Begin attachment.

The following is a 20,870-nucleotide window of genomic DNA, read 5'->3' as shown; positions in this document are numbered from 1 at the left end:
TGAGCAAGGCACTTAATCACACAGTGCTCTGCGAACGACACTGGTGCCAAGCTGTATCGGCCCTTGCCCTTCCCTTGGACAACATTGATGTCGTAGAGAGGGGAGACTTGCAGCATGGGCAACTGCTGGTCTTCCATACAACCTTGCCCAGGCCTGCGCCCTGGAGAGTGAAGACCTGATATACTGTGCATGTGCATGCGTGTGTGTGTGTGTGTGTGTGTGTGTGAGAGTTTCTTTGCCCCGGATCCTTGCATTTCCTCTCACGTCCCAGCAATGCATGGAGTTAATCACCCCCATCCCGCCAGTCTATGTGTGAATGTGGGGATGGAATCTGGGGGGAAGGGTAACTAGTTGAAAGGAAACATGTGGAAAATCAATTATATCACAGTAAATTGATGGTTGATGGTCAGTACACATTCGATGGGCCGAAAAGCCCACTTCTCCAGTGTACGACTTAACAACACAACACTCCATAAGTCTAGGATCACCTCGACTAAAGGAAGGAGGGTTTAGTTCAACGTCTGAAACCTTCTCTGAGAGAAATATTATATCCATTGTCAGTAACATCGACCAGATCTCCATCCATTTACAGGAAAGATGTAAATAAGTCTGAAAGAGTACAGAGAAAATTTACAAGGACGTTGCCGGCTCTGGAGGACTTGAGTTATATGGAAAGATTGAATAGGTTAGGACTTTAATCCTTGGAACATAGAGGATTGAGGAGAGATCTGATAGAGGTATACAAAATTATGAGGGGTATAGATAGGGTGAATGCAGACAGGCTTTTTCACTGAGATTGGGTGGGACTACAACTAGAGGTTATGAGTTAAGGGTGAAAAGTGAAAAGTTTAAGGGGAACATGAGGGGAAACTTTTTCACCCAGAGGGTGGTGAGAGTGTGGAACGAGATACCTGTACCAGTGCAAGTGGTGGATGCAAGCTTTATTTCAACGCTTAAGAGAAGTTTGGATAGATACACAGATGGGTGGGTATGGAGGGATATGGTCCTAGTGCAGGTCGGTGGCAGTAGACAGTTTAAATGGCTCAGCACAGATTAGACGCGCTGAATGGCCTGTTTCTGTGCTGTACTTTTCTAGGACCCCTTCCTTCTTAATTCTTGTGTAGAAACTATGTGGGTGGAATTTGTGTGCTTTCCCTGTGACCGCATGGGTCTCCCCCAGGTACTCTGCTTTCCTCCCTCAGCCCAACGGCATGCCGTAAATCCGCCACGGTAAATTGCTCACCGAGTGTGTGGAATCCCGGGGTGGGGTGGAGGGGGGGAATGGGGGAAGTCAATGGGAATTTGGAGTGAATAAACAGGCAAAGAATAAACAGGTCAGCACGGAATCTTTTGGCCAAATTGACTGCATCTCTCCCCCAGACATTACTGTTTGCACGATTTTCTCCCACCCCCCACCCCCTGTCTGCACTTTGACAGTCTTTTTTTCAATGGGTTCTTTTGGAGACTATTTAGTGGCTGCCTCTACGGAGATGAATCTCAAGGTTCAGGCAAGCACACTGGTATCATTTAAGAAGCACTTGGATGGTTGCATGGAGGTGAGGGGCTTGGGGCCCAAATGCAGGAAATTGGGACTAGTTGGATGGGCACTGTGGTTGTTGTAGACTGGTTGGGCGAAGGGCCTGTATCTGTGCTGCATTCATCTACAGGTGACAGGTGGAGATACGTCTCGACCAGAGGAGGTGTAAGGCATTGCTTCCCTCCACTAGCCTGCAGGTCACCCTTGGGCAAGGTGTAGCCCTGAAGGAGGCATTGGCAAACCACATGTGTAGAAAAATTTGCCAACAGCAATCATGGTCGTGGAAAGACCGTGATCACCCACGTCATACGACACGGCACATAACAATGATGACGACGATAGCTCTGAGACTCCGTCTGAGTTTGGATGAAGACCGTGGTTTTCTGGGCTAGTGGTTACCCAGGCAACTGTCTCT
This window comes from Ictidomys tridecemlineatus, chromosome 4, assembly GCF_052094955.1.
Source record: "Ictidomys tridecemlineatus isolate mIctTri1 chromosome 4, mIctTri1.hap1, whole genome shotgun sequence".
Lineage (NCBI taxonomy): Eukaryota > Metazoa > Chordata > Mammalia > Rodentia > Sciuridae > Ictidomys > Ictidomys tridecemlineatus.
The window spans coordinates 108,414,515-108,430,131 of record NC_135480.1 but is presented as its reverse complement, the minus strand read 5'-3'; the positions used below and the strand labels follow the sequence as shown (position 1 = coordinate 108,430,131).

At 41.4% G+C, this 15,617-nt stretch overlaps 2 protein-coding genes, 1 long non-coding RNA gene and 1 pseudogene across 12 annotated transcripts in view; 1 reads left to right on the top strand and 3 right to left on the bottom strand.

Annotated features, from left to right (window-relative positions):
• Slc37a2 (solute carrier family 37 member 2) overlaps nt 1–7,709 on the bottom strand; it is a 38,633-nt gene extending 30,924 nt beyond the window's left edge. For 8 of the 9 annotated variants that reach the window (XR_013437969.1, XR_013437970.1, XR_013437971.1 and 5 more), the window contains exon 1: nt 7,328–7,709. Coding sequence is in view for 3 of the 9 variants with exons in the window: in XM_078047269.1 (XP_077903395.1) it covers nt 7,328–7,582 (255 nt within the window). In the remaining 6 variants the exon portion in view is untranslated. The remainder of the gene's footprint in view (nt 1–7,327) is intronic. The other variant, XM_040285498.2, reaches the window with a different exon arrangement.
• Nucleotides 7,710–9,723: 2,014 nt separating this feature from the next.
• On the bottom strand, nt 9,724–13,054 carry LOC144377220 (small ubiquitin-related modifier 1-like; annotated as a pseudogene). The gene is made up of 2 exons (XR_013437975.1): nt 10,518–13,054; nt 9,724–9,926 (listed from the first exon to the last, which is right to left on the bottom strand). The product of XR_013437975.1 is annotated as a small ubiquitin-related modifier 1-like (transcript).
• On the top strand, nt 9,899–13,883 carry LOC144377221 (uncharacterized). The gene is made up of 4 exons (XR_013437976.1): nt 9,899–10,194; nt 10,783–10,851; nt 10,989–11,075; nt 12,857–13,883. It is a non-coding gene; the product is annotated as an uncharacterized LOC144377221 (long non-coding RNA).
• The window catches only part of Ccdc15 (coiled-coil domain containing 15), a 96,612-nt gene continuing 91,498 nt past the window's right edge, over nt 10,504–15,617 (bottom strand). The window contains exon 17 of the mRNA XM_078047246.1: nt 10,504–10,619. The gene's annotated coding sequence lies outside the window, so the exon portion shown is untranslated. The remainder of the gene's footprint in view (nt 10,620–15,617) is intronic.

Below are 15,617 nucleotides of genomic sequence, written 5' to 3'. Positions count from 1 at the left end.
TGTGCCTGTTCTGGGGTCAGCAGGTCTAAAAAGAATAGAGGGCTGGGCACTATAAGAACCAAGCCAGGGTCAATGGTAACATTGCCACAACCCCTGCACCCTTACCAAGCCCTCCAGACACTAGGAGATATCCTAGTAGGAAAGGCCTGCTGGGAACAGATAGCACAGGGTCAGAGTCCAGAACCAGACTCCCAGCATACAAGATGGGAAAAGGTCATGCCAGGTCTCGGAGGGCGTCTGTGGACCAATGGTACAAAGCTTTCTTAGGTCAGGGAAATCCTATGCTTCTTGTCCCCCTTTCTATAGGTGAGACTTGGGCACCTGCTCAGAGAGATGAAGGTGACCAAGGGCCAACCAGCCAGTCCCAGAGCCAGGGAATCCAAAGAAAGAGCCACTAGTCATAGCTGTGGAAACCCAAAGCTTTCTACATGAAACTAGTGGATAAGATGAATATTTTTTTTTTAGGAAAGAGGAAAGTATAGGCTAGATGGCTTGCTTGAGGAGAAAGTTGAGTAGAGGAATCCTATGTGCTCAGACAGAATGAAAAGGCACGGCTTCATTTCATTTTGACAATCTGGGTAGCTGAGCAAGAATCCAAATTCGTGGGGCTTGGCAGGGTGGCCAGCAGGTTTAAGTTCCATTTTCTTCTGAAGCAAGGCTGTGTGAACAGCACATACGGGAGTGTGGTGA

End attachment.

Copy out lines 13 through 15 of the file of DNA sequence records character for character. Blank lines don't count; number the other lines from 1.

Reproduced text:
• The window catches only part of Ccdc15 (coiled-coil domain containing 15), a 96,612-nt gene continuing 91,498 nt past the window's right edge, over nt 10,504–15,617 (bottom strand). The window contains exon 17 of the mRNA XM_078047246.1: nt 10,504–10,619. The gene's annotated coding sequence lies outside the window, so the exon portion shown is untranslated. The remainder of the gene's footprint in view (nt 10,620–15,617) is intronic.

Below are 15,617 nucleotides of genomic sequence, written 5' to 3'. Positions count from 1 at the left end.
TGTGCCTGTTCTGGGGTCAGCAGGTCTAAAAAGAATAGAGGGCTGGGCACTATAAGAACCAAGCCAGGGTCAATGGTAACATTGCCACAACCCCTGCACCCTTACCAAGCCCTCCAGACACTAGGAGATATCCTAGTAGGAAAGGCCTGCTGGGAACAGATAGCACAGGGTCAGAGTCCAGAACCAGACTCCCAGCATACAAGATGGGAAAAGGTCATGCCAGGTCTCGGAGGGCGTCTGTGGACCAATGGTACAAAGCTTTCTTAGGTCAGGGAAATCCTATGCTTCTTGTCCCCCTTTCTATAGGTGAGACTTGGGCACCTGCTCAGAGAGATGAAGGTGACCAAGGGCCAACCAGCCAGTCCCAGAGCCAGGGAATCCAAAGAAAGAGCCACTAGTCATAGCTGTGGAAACCCAAAGCTTTCTACATGAAACTAGTGGATAAGATGAATATTTTTTTTTTAGGAAAGAGGAAAGTATAGGCTAGATGGCTTGCTTGAGGAGAAAGTTGAGTAGAGGAATCCTATGTGCTCAGACAGAATGAAAAGGCACGGCTTCATTTCATTTTGACAATCTGGGTAGCTGAGCAAGAATCCAAATTCGTGGGGCTTGGCAGGGTGGCCAGCAGGTTTAAGTTCCATTTTCTTCTGAAGCAAGGCTGTGTGAACAGCACATACGGGAGTGTGGTGA